A 10-time Emmy nominee, editor Skip Macdonald has been on a wild ride over the past 12 years, playing an integral role in shaping the universe of one of television’s most iconic dramas, as well as those of the acclaimed projects that followed it.
With Breaking Bad, Macdonald got to tell the tale of the infamous Walter White, the Albuquerque chemistry teacher, who took to life as a drug kingpin, after a devastating diagnosis. With spin-off Better Call Saul, which wrapped its fifth season in April, the story at hand was that of Jimmy McGill, the ABQ attorney who found himself on a downward spiral toward a life of crime and corruption, taking on the name of Saul Goodman.
And with the long-awaited El Camino: A Breaking Bad Movie, he got to split the difference between the two series’ timelines, following Breaking Bad’s beloved Jesse Pinkman, as he sets out on the run from his captors, the law and his past.
As Macdonald explains in the latest installment of Deadline’s Production Value video series, each of these projects has come with its distinct challenges and opportunities, as well as its own particular cinematic grammar.
“With Better Call Saul, it was getting a lot of new characters, and trying to get the audience interested in who they are, and getting to like them, or feel how they do about the characters,” the editor says. “Where Breaking Bad was a lot of handheld footage, Saul was, most of the time, pretty locked down, so that gives us a slightly different visual style.”
Then, when El Camino came around, director Vince Gilligan once again aimed to experiment with style. “Vince was trying things like, the present time was in the locked-down camera. Any time we would do a flashback, it would be more of a handheld, Breaking Bad world,” Macdonald says, “and again, it was really great being able to introduce characters that you felt like you knew from Breaking Bad, but we never really met them, or had such a little taste of them.”
Earlier this year, it was announced that Better Call Saul’s forthcoming sixth season will be its last, and without the announcement of another BB spin-off, we may never again get to return to the world of crime concocted by Gilligan and Peter Gould. After spending such a significant portion of his career with the same set of top-notch collaborators and characters, Macdonald is of course sad to see it all come to an end. “It’s going to be bittersweet. I mean, it’s going to be really sad to finish up on the show, knowing that we probably won’t go back into this world any time soon, if we ever do,” says the editor, who will contend at the Emmys this year with a nod for El Camino. “To see the Breaking Bad/Better Call Saul world go away is going to be very sad because it’s been such a great ride, and the series have been so good, and gotten such acclaim from everybody. It’s going to be sad to see it all go away.”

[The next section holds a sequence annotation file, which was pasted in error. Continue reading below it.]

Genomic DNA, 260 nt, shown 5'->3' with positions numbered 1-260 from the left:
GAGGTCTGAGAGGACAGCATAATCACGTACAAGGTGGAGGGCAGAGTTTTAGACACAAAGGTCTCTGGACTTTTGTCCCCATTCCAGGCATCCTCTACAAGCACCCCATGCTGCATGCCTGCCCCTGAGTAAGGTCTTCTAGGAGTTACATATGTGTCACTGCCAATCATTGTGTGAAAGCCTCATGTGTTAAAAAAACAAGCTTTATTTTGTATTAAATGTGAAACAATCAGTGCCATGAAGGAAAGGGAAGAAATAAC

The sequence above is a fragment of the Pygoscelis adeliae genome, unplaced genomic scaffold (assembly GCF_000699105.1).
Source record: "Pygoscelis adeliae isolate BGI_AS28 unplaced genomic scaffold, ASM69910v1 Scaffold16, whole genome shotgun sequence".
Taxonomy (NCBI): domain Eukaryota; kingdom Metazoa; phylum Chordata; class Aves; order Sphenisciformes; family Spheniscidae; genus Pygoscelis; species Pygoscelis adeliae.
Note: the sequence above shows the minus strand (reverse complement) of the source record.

Getting his big break as a picture editor in 1997 with Buffy the Vampire Slayer, Macdonald came from an entertainment family, so he actually was exposed to the cutting room long before that. “My dad was a film editor, my grandfather was an electrician in the business, so I’ve kind of been around it my whole life, and I’ve always had an interest into it,” he says. “So I used to go into the cutting room with my dad when I was a kid, and saw what he did, and would play around a little bit. He showed me a few things, here and there.”
Like his father, Neil, Skip finds editing to be endlessly enjoyable, given the fact that there’s always interesting, new work to be done. “I love being able to put the pieces together, and manipulate the pieces, to make something come alive, and see people’s reactions to what I’ve done. And it’s not just me, but I mean, that’s what I love about it, being able to get something put together and mold it into a way that tells such a good story, and to see how people respond to it,” he says. “That keeps me going and going, because it’s really so much fun. Collaborating with the people that I do and working on these projects is so much fun, but the best part is being able to put it together and get people excited about things.”
For more from our conversation with Macdonald, click on the video above.
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